A new study published in the Journal of Positive Psychology explains how creating and experiencing autonomy may be the most important ingredient that influences day-to-day happiness.
“Simply put, autonomy is the sense of wanting to take action instead of being coerced to do so,” says psychologist Atsushi Kukita from Claremont Graduate University and co-author of the new study. “I believe that the sense of autonomy is something we intuitively value in society.”
To examine the connection between autonomy and happiness, Kukita and his team leveraged an Experience Sampling Method (ESM) — a methodology in which participants receive notifications at randomly programmed times throughout the day over the course of multiple days (six times a day for seven days in this study) via their smartphones.
Upon receiving a notification, participants were instructed to answer a short questionnaire that measured what they were doing (e.g., working, playing, resting, studying, etc.) and how they were feeling at that present moment.
The researchers found that it mattered less what people were doing and more about whether people were engaging in an activity of their own volition in terms of predicting how happy they were in that present moment.
“Autonomy was consistently found to override activity type in predicting well-being,” say the researchers.
Interestingly, Kukita’s study makes an unexpected but strong case for autonomous restful activities as another predictor of happiness.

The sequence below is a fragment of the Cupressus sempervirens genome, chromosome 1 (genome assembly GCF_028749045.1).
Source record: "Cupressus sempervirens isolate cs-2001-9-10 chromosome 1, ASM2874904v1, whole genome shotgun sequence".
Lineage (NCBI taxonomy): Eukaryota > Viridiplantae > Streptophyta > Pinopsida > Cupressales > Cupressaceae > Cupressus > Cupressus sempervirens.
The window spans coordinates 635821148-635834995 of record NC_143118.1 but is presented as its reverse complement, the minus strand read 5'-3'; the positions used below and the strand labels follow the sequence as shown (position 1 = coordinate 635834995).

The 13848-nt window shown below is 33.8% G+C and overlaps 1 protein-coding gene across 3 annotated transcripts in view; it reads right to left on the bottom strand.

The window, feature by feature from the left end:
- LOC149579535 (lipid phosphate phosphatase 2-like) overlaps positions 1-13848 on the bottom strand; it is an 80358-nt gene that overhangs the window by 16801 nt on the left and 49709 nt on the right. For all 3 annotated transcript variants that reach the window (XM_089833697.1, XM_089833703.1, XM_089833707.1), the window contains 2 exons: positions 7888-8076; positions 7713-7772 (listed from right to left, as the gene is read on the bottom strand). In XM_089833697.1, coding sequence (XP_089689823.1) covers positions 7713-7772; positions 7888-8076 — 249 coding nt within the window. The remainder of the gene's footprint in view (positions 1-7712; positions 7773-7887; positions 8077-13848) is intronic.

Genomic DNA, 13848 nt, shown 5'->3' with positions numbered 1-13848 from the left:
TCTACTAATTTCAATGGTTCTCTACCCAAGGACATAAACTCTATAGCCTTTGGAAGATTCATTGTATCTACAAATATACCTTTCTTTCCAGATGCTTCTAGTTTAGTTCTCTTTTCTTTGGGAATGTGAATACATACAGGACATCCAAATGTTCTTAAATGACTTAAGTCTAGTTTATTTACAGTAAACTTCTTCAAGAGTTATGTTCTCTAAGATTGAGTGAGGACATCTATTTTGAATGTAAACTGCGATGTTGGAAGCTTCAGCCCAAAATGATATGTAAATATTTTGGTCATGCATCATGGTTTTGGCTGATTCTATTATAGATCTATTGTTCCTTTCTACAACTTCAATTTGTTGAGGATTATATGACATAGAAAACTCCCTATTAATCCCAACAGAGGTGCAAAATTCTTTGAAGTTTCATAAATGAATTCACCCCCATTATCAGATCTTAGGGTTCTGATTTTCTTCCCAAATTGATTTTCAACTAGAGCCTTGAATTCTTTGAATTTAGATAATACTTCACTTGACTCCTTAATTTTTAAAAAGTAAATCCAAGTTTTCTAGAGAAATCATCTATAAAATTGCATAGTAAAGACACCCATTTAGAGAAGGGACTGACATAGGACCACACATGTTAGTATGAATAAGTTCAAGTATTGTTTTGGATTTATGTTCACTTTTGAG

“I was surprised to find how restful activities were generally perceived as meaningful — and even more interestingly, how they were perceived as most meaningful when accompanied by a medium level of autonomy (i.e., a mixture of wanting to rest and needing to rest),” points out Kukita.
According to Kukita, a practical message one could take from this research is that people may not necessarily have to change what they do to experience more happiness — but doing what they already do differently might make a difference. That is, one might strive to bring a higher sense of autonomy into their daily tasks, whatever they may be.
“There will always be things that I feel I have to do,” says Kukita. “But that is okay. I would not pretend that I purely want to do it. Admitting the have-to as is, I would try to see if I would feel that I want to do it as well.”
According to the authors, finding ways to turn have-to’s into want-to’s can have the following psychological benefits:
- You will feel better
- You will be engaged more deeply
- And, you will find tasks to be more meaningful
A full interview with Atsushi Kukita discussing this new research can be found here: Did you know about this unexplored aspect of happiness?